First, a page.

Just think what a crop protection active ingredient has to achieve. It has to kill or disable a crop pest quickly and effectively, but at doses that don’t cause ill effects to humans, beneficial insects like bees, wildlife or the wider environment.
The importance of thinking small
Active ingredient needs to be highly poisonous to the crop pest, but more or less harmless to everything else. That’s a lot to ask of what is little more than a collection of atoms. But such molecules form the central active ingredient of every crop protection product. They work by binding to a cellular target within the plant pest, such as an enzyme. This stops some essential biological processes from working correctly, thereby killing the pest. It is the job of our crop protection scientists to discover these molecules.
In the past, this was achieved via a process nicknamed ‘spray and pray’. As its name suggests, this involved spraying plant pests with different molecules and then picking out those molecules that seemed best at killing the pests. Although it worked, this process is not particularly efficient and meant that for a long time scientists had little idea of the mechanisms by which many crop protection products actually worked.
Nowadays, the ‘spray and pray’ approach has been joined by a whole host of cutting-edge laboratory technologies, such as computer modeling and genetic profiling. As a result, not only can our scientists quickly understand the mechanism responsible for a molecule’s pest-controlling ability, but they can accurately model the interaction between the molecule and its cellular target. This allows them to develop versions of the molecule that are even more effective. It is even giving them the ability to design new crop protection molecules from scratch.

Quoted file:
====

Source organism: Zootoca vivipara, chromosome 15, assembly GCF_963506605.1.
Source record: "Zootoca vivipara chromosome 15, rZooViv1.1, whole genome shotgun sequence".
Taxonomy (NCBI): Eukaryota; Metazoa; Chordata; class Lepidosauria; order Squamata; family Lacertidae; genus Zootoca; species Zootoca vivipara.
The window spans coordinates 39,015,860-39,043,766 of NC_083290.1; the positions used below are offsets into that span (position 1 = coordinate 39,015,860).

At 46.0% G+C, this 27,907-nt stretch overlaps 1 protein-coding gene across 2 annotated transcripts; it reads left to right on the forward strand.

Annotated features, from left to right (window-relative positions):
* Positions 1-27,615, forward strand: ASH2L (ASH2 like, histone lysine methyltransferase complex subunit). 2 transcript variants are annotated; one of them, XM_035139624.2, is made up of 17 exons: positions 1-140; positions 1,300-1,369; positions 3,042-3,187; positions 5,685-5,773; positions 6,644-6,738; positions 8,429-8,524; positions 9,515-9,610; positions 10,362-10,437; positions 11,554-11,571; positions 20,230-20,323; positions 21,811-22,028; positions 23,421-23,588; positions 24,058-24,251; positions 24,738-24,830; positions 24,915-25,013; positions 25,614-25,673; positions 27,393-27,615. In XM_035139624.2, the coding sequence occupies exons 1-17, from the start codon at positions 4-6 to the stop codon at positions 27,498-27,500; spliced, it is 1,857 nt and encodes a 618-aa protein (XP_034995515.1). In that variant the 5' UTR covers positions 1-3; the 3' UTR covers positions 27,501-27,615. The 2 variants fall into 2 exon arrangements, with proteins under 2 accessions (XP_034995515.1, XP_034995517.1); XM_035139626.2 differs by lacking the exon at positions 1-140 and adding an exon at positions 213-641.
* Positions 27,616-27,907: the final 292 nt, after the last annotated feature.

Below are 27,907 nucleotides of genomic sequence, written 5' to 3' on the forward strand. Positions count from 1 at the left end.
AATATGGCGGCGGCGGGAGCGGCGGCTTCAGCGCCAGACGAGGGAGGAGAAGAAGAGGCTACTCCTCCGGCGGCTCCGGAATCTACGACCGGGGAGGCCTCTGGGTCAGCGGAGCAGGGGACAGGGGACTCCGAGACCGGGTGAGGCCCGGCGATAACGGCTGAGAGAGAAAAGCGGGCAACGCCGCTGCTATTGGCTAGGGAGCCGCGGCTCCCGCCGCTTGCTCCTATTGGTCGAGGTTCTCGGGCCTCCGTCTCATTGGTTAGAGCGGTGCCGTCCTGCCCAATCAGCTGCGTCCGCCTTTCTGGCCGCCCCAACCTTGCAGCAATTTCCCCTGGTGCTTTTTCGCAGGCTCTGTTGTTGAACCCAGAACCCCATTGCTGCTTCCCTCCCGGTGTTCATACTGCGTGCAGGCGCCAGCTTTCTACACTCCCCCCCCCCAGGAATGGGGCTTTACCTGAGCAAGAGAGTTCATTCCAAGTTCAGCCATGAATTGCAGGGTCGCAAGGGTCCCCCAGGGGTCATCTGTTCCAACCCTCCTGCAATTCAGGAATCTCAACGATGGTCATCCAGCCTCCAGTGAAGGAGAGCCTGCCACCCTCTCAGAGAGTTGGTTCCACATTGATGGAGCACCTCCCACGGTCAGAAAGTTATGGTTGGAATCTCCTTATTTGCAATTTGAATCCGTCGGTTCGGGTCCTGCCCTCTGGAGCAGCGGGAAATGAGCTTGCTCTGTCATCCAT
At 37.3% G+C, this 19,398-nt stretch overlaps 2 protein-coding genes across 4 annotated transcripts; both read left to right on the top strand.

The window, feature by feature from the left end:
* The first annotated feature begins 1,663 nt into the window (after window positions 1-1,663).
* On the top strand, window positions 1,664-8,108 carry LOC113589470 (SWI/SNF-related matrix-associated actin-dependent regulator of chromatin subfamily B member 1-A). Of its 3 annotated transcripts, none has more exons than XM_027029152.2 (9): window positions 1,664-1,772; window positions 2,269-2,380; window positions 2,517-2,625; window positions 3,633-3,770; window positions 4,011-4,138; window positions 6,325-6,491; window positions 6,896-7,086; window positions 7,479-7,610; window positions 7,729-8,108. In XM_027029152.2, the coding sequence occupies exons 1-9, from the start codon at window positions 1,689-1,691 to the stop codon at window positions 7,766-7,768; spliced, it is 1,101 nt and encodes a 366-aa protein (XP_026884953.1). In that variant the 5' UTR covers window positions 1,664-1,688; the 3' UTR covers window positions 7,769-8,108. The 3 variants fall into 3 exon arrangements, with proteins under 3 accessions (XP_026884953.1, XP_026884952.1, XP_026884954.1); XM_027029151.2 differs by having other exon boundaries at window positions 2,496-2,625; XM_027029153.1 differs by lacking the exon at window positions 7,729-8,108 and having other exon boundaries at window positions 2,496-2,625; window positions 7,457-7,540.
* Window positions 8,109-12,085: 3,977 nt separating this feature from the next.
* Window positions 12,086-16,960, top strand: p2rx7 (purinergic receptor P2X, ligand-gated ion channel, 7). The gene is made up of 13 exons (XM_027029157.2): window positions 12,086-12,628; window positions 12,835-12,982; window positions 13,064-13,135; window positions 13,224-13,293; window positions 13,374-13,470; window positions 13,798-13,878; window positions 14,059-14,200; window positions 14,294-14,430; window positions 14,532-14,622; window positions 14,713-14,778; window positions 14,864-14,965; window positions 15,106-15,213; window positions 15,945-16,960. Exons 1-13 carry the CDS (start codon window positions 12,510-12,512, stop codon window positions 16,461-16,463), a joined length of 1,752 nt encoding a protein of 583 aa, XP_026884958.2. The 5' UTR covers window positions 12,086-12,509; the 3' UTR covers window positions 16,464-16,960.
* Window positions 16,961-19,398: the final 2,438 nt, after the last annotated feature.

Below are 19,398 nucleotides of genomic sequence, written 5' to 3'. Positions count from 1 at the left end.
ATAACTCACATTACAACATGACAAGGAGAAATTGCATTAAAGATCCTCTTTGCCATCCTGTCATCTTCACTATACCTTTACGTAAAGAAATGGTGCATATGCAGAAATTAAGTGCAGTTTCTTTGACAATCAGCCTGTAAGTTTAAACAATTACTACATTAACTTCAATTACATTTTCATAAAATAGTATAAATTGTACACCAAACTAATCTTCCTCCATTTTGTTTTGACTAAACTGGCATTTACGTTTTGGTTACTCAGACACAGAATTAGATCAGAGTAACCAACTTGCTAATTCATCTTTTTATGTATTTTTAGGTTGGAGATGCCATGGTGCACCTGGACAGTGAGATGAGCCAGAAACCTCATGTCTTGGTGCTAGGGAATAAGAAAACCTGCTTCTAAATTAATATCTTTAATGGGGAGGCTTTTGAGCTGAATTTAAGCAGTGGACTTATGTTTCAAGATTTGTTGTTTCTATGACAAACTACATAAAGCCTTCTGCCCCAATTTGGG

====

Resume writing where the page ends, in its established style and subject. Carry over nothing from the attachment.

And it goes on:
These new technologies have made the discovery of novel active ingredients a communicative process. A potentially interesting molecule will spend time bouncing around between BASF scientists from many different disciplines. Through understanding how the molecule works and rationally altering its structure, these scientists will customize the molecule until it possesses just the right mix of properties.
There is still a role for ‘spray and pray’, but it has been miniaturized, automated and improved. So now novel molecules are tested on tiny leaf discs or insect larvae housed within tiny wells, with 96 of these wells fitting onto a single wallet-sized plastic plate. This allows BASF scientists to test more than 100,000 different molecules a year.